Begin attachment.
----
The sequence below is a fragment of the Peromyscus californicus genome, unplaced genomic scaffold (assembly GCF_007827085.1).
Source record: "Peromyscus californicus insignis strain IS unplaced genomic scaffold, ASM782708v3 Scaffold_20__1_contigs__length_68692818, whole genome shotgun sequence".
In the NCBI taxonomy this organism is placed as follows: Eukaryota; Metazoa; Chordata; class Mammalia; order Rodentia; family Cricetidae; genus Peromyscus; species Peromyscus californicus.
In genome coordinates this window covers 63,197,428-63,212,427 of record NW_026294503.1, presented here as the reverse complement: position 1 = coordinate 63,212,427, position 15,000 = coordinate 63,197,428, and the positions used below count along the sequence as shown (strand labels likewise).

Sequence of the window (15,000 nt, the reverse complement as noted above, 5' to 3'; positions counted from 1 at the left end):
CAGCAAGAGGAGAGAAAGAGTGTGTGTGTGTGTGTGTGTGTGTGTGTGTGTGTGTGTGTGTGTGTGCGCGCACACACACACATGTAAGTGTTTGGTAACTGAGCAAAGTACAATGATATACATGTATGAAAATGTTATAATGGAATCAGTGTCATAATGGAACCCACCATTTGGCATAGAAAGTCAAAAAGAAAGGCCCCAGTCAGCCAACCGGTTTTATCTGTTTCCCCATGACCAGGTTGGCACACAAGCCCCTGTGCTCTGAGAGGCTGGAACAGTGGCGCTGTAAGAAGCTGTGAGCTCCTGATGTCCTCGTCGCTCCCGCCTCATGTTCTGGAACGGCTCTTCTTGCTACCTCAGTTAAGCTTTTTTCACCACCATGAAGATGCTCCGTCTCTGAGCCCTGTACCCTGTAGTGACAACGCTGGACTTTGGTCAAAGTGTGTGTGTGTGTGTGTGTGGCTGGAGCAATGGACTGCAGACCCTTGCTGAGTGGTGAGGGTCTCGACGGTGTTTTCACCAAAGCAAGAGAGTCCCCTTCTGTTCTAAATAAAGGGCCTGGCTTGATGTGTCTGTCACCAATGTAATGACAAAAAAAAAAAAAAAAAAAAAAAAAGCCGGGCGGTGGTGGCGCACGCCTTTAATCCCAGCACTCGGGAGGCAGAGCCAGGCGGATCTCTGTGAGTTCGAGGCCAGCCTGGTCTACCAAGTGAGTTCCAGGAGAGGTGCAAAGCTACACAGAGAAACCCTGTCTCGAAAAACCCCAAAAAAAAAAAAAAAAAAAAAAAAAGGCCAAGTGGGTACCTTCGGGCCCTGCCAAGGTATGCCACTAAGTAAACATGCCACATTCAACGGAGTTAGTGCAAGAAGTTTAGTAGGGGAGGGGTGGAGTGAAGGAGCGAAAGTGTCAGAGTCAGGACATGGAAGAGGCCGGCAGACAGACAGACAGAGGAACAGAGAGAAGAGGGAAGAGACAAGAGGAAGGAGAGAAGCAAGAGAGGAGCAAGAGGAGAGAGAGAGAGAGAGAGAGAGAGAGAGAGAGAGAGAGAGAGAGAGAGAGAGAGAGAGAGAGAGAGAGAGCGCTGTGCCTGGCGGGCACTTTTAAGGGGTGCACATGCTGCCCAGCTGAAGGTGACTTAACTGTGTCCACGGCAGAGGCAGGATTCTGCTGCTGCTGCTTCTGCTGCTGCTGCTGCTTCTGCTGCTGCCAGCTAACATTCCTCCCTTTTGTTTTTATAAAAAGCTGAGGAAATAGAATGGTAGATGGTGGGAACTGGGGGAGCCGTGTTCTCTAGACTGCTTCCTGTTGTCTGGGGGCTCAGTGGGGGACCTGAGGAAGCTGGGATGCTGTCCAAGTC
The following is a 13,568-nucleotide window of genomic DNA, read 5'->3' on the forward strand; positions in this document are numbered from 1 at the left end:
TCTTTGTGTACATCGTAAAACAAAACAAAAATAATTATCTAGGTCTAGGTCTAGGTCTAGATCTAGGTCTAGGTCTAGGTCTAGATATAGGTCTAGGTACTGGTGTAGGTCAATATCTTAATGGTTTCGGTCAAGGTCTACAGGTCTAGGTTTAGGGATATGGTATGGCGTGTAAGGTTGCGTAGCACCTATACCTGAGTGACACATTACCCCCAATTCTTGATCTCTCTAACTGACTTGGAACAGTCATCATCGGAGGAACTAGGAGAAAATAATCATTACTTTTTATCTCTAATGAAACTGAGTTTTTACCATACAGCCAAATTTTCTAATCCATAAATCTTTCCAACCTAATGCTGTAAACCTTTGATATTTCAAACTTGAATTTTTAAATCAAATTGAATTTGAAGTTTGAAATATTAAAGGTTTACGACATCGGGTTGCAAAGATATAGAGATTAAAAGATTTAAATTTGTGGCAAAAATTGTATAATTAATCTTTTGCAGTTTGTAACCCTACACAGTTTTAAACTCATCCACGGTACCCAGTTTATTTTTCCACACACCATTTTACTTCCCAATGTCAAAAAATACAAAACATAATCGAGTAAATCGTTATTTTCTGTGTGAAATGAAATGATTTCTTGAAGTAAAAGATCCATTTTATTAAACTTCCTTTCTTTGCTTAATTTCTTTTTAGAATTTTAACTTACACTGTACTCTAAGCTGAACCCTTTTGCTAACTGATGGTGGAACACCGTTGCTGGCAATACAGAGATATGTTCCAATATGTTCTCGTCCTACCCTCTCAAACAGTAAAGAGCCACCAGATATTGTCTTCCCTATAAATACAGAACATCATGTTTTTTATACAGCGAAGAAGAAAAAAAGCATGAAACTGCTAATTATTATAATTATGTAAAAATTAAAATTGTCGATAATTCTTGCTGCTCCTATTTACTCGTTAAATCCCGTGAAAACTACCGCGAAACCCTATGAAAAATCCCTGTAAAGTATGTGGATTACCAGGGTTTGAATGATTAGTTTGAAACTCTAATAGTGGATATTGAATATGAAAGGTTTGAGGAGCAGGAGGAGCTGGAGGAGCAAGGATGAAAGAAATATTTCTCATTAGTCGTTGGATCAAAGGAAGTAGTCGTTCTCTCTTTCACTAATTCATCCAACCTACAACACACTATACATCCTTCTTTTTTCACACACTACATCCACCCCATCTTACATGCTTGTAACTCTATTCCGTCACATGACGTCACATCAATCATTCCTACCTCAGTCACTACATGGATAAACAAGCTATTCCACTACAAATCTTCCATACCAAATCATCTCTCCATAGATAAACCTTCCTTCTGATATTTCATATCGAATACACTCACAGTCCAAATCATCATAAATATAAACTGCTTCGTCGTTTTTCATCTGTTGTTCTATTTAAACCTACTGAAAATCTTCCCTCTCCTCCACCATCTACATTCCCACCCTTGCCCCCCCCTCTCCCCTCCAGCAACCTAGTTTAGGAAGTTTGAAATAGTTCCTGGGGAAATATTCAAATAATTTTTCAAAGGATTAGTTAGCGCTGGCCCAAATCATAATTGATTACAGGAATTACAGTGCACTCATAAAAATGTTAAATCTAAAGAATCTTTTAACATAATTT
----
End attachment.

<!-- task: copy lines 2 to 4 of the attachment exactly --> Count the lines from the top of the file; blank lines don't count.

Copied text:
Source record: "Peromyscus californicus insignis strain IS unplaced genomic scaffold, ASM782708v3 Scaffold_20__1_contigs__length_68692818, whole genome shotgun sequence".
In the NCBI taxonomy this organism is placed as follows: Eukaryota; Metazoa; Chordata; class Mammalia; order Rodentia; family Cricetidae; genus Peromyscus; species Peromyscus californicus.
In genome coordinates this window covers 63,197,428-63,212,427 of record NW_026294503.1, presented here as the reverse complement: position 1 = coordinate 63,212,427, position 15,000 = coordinate 63,197,428, and the positions used below count along the sequence as shown (strand labels likewise).